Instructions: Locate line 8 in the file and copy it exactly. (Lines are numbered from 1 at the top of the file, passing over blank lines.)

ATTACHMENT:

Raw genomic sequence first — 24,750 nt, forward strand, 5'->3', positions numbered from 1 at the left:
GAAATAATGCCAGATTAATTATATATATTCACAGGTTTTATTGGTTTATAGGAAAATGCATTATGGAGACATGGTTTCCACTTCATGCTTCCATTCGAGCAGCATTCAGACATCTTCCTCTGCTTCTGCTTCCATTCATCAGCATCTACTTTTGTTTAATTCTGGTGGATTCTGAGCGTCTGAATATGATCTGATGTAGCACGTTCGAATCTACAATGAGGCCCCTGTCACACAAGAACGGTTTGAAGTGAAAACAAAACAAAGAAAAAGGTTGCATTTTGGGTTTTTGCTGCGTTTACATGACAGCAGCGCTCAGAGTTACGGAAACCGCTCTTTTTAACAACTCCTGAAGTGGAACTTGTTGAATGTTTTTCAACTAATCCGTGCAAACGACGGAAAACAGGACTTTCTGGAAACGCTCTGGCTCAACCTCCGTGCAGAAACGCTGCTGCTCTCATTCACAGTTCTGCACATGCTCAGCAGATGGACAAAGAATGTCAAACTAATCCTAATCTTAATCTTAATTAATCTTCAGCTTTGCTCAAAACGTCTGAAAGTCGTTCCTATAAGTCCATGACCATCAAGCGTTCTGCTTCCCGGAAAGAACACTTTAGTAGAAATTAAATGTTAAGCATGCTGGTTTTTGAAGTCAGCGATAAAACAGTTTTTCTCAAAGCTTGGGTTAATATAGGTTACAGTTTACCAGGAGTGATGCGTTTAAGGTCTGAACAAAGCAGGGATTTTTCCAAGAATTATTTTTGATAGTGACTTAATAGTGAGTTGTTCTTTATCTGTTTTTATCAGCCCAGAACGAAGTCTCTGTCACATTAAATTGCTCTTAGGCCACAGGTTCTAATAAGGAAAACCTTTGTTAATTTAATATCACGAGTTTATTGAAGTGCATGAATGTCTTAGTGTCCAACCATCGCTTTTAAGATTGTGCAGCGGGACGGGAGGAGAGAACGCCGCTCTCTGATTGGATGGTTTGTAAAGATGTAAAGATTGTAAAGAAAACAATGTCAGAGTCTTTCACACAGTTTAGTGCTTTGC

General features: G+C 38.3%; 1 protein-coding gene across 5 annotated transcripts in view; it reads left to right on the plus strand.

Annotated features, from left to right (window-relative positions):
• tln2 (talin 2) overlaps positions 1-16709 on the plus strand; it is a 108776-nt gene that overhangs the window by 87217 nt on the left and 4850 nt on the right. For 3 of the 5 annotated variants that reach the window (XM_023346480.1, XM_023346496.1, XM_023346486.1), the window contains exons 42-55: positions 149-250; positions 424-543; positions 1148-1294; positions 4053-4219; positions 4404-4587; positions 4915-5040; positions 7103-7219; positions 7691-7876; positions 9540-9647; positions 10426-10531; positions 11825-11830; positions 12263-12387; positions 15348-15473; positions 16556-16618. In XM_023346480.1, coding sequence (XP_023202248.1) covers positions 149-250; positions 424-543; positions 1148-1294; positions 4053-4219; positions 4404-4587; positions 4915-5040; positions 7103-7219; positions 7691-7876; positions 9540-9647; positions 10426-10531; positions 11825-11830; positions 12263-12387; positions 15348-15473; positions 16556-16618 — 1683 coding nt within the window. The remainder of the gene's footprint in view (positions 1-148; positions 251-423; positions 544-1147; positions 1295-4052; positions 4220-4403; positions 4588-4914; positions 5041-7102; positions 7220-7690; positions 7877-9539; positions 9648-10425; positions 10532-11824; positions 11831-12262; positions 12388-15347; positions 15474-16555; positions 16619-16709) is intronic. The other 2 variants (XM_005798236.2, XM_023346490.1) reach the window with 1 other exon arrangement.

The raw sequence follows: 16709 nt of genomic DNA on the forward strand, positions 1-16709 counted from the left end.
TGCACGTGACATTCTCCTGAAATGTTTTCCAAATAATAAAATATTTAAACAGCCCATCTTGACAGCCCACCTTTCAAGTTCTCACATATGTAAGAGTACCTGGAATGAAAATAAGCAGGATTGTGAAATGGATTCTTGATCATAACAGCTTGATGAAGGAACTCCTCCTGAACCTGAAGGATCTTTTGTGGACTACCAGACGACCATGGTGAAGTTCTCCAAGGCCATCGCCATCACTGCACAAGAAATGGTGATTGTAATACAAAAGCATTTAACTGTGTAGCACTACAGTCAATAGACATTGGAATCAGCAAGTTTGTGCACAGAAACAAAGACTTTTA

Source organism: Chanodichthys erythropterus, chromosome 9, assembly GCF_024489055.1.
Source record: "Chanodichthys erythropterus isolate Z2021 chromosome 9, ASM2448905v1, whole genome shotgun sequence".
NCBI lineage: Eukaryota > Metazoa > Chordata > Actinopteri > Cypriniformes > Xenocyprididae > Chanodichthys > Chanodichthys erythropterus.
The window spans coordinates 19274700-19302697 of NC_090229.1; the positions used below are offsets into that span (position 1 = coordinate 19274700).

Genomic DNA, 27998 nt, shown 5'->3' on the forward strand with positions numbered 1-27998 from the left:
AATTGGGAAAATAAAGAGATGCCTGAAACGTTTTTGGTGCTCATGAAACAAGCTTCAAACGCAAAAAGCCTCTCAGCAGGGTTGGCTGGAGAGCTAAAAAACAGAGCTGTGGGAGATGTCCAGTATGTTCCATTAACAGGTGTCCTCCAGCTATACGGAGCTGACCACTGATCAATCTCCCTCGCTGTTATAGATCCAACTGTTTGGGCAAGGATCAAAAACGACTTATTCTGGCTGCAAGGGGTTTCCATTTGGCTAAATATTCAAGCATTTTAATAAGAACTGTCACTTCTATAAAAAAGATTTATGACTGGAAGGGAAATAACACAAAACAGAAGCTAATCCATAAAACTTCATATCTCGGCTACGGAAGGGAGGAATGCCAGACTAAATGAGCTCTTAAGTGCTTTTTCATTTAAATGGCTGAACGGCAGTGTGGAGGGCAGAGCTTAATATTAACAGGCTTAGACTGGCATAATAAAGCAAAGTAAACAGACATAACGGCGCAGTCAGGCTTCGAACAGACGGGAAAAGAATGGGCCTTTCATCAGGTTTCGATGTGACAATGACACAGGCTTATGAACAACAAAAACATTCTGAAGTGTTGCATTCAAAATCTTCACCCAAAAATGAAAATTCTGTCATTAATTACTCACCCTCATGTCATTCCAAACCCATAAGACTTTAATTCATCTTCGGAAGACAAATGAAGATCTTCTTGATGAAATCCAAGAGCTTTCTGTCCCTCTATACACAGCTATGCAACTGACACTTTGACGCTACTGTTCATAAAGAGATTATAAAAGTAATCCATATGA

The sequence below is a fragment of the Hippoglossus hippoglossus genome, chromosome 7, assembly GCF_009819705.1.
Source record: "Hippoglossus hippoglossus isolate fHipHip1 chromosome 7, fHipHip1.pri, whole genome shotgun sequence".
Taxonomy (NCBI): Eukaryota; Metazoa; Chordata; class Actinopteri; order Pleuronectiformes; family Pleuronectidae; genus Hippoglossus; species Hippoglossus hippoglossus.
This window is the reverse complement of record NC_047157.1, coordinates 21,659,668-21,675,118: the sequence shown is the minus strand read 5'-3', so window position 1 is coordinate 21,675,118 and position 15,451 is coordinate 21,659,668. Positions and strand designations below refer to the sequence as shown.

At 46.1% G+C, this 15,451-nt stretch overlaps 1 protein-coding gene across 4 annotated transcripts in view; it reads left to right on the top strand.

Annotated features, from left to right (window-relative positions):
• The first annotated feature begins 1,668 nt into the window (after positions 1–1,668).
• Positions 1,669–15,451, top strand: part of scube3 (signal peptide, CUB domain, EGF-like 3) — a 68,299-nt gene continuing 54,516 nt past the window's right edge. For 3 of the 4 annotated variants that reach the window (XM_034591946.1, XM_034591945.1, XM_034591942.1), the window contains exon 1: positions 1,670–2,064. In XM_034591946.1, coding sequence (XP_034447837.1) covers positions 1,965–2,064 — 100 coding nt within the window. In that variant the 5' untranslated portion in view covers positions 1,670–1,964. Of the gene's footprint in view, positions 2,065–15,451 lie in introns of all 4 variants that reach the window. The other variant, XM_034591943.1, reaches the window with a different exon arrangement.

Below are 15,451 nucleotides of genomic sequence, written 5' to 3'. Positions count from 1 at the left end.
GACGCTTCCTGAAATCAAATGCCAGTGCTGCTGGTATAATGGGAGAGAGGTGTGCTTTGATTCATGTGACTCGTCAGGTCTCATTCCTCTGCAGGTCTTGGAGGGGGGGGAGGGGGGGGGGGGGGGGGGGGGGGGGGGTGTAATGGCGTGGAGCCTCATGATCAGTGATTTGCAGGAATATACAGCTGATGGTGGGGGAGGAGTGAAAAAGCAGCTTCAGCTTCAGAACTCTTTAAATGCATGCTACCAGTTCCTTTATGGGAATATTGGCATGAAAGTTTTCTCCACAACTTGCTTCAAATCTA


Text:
Source organism: Chanodichthys erythropterus, chromosome 9, assembly GCF_024489055.1.